As for the engine, I should clarify; somewhat sluggish doesn’t mean it was slow. It just wasn’t as “peppy” as other lighter half ton trucks. Part of this was the extra weight compared to a half-ton. The other part is that this engine has relatively high horsepower and torque peaks, especially if you compared to something like an Eco-Boost Ford, but it’s not slow. I mean, this truck still does 0-60 in 7.4 seconds and the quarter mile in 15.8 seconds, and weights nearly 3.5 tons. What I was trying to say was that this engine doesn’t really come alive until the mid and upper RPM.
It moves out very well for such a large hulking vehicle, and the V8 is very willing to rev. Compared to my BIL’s F-250 Super Duty with its 6.2L V8 (which has very similar power ratings), the Nissan has less bottom end power, but feels stronger in the mid to upper range. While the Nissan loved to rev, the 6.2L Ford felt unwilling to go to high RPM in comparison.
In any respect, the previous generation truck was actually pretty quick despite its low 317 hp rating. I am sure a current half-ton Titan would be very comparable to a Ram Hemi for performance. Everyone looks at the peak power, but the old Titan engine had a lot of power under the curve. The new variant increased peak power, but really didn’t seem to fatten up the power curve much, as reflected by the minimal torque increase. So the performance increase isn’t actually as big as the numbers might suggest.
You did well only busting up a lot of plastic on the front of your own truck. I have seen several car-deer collisions where the car suffered significant damage.
When I first saw the picture I thought this was a Ford. I did not know that Nissan had a new version of this truck out. Here in central Indiana Ford, Dodge/Ram and Chevy/GMC trucks are everywhere. I am not sure I have even seen one of these.
You are right that there is a lot of brand loyalty in trucks. Nissan would need a really, really good product to get customers out of their preferred brand. It doesn’t sound like this one is really it. I am amazed that they keep trying.
since cars ride lower, they tend to take out the legs of cervids and cause the animal’s body to hit the windshield. moose are especially bad; they’re basically a 1,000 lb slab of meat on stilts.
Yes, I lucked out JP. My truck has a plastic front bumper which was destroyed, but the reinforcement underneath was in perfect shape. If it had the chrome bumper I am sure it would have bent it and needed to be replaced, but wouldn’t have looked as bad. I actually prefer plastic bumpers for this reason. They are cheap and easy to replace and never rust.
That said, it was still a pricey bill with the grille and headlight’s not being overly cheap parts these days. The only metal parts that got damaged were a couple of braces for the bumper cover and an A/C line got bent. My transmission cooler, and A/C condenser escaped unharmed.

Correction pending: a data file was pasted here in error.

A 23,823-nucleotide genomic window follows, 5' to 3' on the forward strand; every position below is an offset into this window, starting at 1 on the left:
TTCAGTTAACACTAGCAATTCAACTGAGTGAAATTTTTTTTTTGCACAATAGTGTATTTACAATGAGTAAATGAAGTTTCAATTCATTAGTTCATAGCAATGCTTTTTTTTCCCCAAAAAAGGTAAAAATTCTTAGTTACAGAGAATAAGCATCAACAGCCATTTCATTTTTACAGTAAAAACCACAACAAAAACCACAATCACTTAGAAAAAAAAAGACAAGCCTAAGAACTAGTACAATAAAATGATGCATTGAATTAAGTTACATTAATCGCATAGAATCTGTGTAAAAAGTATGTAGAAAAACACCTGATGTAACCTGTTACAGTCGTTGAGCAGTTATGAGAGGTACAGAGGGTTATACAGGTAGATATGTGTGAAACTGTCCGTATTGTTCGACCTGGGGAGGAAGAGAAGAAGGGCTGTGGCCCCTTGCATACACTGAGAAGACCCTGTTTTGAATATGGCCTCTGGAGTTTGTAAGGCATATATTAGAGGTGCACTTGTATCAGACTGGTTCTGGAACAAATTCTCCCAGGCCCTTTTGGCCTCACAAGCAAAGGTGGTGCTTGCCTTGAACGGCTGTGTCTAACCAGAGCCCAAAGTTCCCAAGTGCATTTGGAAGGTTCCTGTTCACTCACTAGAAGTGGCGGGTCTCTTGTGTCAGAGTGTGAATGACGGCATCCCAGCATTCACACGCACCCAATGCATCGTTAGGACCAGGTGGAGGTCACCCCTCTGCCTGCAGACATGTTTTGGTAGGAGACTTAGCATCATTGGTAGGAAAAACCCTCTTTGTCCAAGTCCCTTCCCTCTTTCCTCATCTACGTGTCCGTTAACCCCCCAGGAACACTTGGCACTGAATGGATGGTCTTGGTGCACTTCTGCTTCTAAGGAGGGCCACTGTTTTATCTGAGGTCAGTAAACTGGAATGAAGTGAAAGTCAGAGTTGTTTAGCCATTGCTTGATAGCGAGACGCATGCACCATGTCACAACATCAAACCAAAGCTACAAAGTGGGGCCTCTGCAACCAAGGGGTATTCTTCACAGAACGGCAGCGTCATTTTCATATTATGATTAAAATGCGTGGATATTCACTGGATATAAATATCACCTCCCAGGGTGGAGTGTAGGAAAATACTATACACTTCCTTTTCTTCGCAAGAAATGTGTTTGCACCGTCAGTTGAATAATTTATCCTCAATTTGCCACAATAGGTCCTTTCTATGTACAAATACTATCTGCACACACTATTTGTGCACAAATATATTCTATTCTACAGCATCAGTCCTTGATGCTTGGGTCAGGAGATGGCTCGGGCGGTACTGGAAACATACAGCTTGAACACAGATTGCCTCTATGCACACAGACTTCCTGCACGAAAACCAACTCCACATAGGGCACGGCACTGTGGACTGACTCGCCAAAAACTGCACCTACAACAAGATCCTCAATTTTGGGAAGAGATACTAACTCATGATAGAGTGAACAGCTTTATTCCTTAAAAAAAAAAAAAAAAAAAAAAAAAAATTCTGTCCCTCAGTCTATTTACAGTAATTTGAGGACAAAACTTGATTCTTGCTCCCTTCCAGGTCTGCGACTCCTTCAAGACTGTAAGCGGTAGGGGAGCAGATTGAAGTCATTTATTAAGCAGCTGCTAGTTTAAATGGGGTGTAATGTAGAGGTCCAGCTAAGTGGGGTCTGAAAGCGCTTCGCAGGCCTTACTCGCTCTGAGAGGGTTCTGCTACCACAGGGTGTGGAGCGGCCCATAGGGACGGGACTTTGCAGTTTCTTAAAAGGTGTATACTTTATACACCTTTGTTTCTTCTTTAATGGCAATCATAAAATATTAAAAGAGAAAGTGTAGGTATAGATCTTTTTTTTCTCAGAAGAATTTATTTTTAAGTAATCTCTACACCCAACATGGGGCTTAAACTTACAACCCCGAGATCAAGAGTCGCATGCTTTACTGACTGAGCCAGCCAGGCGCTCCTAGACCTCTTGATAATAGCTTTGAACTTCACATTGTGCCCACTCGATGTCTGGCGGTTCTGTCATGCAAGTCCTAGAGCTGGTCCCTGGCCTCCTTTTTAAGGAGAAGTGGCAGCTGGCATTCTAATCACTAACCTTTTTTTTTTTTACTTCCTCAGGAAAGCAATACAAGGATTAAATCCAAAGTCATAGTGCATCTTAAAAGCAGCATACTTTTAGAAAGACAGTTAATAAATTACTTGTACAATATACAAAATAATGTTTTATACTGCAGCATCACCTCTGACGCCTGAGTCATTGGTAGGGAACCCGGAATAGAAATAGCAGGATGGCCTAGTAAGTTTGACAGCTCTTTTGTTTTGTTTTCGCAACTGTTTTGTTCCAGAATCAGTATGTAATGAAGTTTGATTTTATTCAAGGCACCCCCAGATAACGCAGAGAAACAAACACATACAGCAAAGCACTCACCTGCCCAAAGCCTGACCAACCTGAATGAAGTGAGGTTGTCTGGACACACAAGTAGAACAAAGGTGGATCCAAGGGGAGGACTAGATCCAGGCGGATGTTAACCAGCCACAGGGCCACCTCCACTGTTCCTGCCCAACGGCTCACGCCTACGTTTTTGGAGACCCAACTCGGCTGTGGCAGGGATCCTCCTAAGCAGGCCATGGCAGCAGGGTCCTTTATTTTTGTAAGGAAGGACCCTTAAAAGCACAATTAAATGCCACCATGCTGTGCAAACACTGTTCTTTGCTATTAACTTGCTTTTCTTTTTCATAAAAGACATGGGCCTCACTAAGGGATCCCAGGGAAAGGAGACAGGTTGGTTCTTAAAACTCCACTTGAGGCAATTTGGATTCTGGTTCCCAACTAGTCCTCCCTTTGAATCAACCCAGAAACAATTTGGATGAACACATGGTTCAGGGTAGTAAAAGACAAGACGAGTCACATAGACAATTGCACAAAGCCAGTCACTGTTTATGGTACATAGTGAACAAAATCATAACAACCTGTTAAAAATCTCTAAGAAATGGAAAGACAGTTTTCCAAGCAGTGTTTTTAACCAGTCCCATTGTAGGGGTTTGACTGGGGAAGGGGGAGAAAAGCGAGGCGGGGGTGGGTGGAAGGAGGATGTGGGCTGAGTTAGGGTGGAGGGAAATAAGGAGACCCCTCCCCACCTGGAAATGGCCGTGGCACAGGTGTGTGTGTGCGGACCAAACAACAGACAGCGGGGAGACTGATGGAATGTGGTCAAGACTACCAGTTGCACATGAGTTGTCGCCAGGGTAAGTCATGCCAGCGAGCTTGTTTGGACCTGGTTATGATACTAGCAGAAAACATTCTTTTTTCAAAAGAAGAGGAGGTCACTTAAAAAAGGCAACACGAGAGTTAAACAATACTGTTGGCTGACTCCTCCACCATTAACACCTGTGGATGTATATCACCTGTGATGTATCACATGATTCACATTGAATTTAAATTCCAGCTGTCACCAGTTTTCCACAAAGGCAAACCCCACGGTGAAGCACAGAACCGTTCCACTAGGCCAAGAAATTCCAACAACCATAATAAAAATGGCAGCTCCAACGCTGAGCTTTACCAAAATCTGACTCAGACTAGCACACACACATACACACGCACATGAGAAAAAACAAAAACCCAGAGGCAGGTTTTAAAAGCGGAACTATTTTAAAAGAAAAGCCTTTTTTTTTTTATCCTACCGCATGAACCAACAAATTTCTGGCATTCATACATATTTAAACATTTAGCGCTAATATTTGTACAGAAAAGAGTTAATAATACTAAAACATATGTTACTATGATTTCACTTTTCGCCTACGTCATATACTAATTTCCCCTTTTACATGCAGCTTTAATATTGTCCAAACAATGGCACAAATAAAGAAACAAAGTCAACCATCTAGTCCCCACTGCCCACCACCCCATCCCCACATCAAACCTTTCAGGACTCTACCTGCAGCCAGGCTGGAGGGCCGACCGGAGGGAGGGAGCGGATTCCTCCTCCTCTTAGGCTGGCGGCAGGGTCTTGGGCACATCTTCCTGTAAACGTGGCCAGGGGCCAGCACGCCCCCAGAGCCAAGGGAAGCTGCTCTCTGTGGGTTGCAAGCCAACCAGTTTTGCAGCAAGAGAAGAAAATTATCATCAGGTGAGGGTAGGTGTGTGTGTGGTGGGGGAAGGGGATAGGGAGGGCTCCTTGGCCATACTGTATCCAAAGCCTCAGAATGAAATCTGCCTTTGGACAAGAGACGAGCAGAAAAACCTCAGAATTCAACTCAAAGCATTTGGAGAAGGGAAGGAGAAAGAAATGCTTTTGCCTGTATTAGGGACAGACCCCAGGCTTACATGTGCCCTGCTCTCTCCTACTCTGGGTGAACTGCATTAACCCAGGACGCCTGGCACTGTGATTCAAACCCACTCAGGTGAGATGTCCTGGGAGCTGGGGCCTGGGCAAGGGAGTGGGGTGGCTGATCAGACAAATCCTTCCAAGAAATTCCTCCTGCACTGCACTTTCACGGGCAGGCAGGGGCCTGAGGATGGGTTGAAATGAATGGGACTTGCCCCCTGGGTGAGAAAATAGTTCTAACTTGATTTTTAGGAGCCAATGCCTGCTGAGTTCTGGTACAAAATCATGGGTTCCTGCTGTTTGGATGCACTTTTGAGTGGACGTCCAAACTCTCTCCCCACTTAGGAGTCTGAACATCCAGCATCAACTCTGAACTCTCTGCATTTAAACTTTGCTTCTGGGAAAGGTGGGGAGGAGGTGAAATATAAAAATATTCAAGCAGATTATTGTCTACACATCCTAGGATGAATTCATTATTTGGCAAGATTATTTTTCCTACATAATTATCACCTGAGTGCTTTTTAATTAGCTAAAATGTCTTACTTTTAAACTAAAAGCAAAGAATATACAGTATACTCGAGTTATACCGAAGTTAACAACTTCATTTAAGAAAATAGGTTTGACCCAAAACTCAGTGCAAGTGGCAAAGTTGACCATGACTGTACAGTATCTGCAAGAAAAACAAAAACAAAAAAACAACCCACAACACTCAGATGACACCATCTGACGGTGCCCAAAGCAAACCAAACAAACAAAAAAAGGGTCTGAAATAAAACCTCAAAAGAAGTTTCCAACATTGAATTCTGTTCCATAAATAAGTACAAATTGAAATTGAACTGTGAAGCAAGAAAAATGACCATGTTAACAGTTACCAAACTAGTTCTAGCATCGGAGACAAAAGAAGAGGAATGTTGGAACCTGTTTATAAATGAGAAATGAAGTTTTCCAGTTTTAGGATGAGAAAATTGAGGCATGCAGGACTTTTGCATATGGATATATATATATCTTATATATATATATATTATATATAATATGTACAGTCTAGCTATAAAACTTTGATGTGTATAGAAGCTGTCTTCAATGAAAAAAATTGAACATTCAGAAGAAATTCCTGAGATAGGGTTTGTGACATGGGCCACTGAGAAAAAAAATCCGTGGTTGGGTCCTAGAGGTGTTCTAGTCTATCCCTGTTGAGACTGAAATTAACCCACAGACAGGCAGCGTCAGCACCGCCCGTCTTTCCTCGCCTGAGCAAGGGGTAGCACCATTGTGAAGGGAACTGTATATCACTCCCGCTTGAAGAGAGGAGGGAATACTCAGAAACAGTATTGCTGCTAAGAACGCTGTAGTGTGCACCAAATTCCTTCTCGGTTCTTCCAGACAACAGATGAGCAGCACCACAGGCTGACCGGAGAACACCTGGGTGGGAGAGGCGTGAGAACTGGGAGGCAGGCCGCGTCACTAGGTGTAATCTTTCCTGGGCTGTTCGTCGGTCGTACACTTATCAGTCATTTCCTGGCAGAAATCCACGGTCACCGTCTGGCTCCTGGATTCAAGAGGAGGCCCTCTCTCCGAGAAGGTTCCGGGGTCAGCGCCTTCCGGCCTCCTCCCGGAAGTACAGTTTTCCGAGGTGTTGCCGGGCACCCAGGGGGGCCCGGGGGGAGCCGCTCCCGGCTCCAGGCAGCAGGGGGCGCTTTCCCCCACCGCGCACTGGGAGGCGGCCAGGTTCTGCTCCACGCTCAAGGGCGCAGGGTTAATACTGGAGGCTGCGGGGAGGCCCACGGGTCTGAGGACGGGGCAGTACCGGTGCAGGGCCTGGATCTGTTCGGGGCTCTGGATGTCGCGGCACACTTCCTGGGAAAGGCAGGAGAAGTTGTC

The Nissan’s have been popular here but have also been selling on price largely. In my impoverished area a vehicle that is going to sell purely on the monthly payment compared to its competition is always going to have some legs.
At least these are all built in Canton, Mississippi – something Ford and Chevy can’t say (but RAM will soon be able to say – all assembled in the USA.)
As far as I know, the F-150 is built in Dearborn and Kansas City, while the Super Duty line is made in Louisville and Avon Lake, Ohio. Are they built anywhere else?
No all Ford pickups, sold in the US, are made in those 3 plants. Chevy and Ram are the Mexican made trucks.
Given profit margins it ought to be a no-brainer to make all BOF vehicles here in the United States.
OHAP only makes Super duty chassis-cabs.
Good review. I think I prefer the regular (non-XD) version of this truck line, and this engine is plenty powerful in the lighter duty version. The XD does drive differently than the non-XD, mostly due to weight.
A big part of this truck’s problem is having to justify it to the neighbors. Snob appeal definitely DOES exist in trucks, but you can’t really say that Dodge/Ram has a significantly better image than Nissan. (And I like Dodge/Ram, not slagging it or its buyers). Maybe Nissan needs an upscale “Kobe Beef” edition or something to compete against King Ranch etc. Perhaps reuse the Infiniti Q45 Belt Buckle grille badge ornament and use wood from the Infiniti launch commercial trees…
But strides have been made. If Nissan (and Toyota) don’t give up, and expand their offerings and learn from their lessons, another generation or two may make the difference. Building them exclusively in the US is a big step in the right direction that the US makers couldn’t necessarily claim and I haven’t heard of any durability issues with the Nissan engine (as opposed to the Cummins which makes one wonder what happened there). Expanding the lines as Nissan is doing with multiple configurations, cabs, bed lengths, and engine choices are also good moves.